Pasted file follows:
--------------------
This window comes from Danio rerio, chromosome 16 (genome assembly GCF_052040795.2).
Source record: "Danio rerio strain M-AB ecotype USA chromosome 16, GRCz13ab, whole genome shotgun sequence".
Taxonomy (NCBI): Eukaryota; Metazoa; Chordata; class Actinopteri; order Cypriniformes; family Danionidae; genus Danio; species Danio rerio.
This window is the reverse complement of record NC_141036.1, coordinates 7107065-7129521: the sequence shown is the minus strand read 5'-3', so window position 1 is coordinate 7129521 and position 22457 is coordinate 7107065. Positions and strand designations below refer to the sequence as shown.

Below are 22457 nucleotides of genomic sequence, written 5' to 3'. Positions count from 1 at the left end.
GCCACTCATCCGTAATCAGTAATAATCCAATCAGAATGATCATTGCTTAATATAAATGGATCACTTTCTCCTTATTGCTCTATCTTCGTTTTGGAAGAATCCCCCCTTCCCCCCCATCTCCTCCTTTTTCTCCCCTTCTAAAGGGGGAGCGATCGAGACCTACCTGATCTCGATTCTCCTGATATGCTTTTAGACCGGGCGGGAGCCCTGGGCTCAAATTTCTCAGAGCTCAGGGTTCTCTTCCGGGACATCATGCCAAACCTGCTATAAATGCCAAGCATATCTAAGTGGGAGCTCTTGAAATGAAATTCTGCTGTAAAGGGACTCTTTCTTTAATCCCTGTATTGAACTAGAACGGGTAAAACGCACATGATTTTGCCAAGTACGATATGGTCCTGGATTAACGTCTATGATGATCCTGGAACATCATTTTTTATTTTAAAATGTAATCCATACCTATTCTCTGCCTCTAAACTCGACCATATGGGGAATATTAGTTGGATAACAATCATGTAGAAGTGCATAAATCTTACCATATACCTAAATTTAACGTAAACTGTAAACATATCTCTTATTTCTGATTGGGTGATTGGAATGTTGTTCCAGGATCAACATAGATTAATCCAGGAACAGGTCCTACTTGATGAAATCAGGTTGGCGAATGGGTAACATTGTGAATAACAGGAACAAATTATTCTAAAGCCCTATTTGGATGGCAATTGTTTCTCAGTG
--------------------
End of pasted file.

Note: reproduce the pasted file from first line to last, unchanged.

This window comes from Danio rerio, chromosome 16 (genome assembly GCF_052040795.2).
Source record: "Danio rerio strain M-AB ecotype USA chromosome 16, GRCz13ab, whole genome shotgun sequence".
Taxonomy (NCBI): Eukaryota; Metazoa; Chordata; class Actinopteri; order Cypriniformes; family Danionidae; genus Danio; species Danio rerio.
This window is the reverse complement of record NC_141036.1, coordinates 7107065-7129521: the sequence shown is the minus strand read 5'-3', so window position 1 is coordinate 7129521 and position 22457 is coordinate 7107065. Positions and strand designations below refer to the sequence as shown.

Below are 22457 nucleotides of genomic sequence, written 5' to 3'. Positions count from 1 at the left end.
GCCACTCATCCGTAATCAGTAATAATCCAATCAGAATGATCATTGCTTAATATAAATGGATCACTTTCTCCTTATTGCTCTATCTTCGTTTTGGAAGAATCCCCCCTTCCCCCCCATCTCCTCCTTTTTCTCCCCTTCTAAAGGGGGAGCGATCGAGACCTACCTGATCTCGATTCTCCTGATATGCTTTTAGACCGGGCGGGAGCCCTGGGCTCAAATTTCTCAGAGCTCAGGGTTCTCTTCCGGGACATCATGCCAAACCTGCTATAAATGCCAAGCATATCTAAGTGGGAGCTCTTGAAATGAAATTCTGCTGTAAAGGGACTCTTTCTTTAATCCCTGTATTGAACTAGAACGGGTAAAACGCACATGATTTTGCCAAGTACGATATGGTCCTGGATTAACGTCTATGATGATCCTGGAACATCATTTTTTATTTTAAAATGTAATCCATACCTATTCTCTGCCTCTAAACTCGACCATATGGGGAATATTAGTTGGATAACAATCATGTAGAAGTGCATAAATCTTACCATATACCTAAATTTAACGTAAACTGTAAACATATCTCTTATTTCTGATTGGGTGATTGGAATGTTGTTCCAGGATCAACATAGATTAATCCAGGAACAGGTCCTACTTGATGAAATCAGGTTGGCGAATGGGTAACATTGTGAATAACAGGAACAAATTATTCTAAAGCCCTATTTGGATGGCAATTGTTTCTCAGTG